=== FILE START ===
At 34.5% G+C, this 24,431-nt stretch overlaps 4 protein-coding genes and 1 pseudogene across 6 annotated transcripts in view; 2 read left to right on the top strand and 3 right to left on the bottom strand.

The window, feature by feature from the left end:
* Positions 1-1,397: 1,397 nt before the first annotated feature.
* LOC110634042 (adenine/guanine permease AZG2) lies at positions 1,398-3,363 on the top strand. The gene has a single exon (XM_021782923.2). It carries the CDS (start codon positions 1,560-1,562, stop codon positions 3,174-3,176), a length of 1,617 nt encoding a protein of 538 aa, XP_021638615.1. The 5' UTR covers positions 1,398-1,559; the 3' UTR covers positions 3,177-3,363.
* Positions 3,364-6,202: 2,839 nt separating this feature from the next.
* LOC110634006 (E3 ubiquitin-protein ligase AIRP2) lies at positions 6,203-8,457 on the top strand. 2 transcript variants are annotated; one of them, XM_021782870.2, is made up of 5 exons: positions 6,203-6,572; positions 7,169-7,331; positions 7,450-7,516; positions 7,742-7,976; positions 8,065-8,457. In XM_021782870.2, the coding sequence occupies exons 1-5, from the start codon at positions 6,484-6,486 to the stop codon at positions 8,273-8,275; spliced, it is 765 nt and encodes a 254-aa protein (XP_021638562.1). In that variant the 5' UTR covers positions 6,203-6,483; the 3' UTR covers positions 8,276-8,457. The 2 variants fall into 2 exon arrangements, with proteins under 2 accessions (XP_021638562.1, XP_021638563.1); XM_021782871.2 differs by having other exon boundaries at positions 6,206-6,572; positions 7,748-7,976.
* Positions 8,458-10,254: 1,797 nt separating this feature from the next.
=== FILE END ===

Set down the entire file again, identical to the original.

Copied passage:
At 34.5% G+C, this 24,431-nt stretch overlaps 4 protein-coding genes and 1 pseudogene across 6 annotated transcripts in view; 2 read left to right on the top strand and 3 right to left on the bottom strand.

The window, feature by feature from the left end:
* Positions 1-1,397: 1,397 nt before the first annotated feature.
* LOC110634042 (adenine/guanine permease AZG2) lies at positions 1,398-3,363 on the top strand. The gene has a single exon (XM_021782923.2). It carries the CDS (start codon positions 1,560-1,562, stop codon positions 3,174-3,176), a length of 1,617 nt encoding a protein of 538 aa, XP_021638615.1. The 5' UTR covers positions 1,398-1,559; the 3' UTR covers positions 3,177-3,363.
* Positions 3,364-6,202: 2,839 nt separating this feature from the next.
* LOC110634006 (E3 ubiquitin-protein ligase AIRP2) lies at positions 6,203-8,457 on the top strand. 2 transcript variants are annotated; one of them, XM_021782870.2, is made up of 5 exons: positions 6,203-6,572; positions 7,169-7,331; positions 7,450-7,516; positions 7,742-7,976; positions 8,065-8,457. In XM_021782870.2, the coding sequence occupies exons 1-5, from the start codon at positions 6,484-6,486 to the stop codon at positions 8,273-8,275; spliced, it is 765 nt and encodes a 254-aa protein (XP_021638562.1). In that variant the 5' UTR covers positions 6,203-6,483; the 3' UTR covers positions 8,276-8,457. The 2 variants fall into 2 exon arrangements, with proteins under 2 accessions (XP_021638562.1, XP_021638563.1); XM_021782871.2 differs by having other exon boundaries at positions 6,206-6,572; positions 7,748-7,976.
* Positions 8,458-10,254: 1,797 nt separating this feature from the next.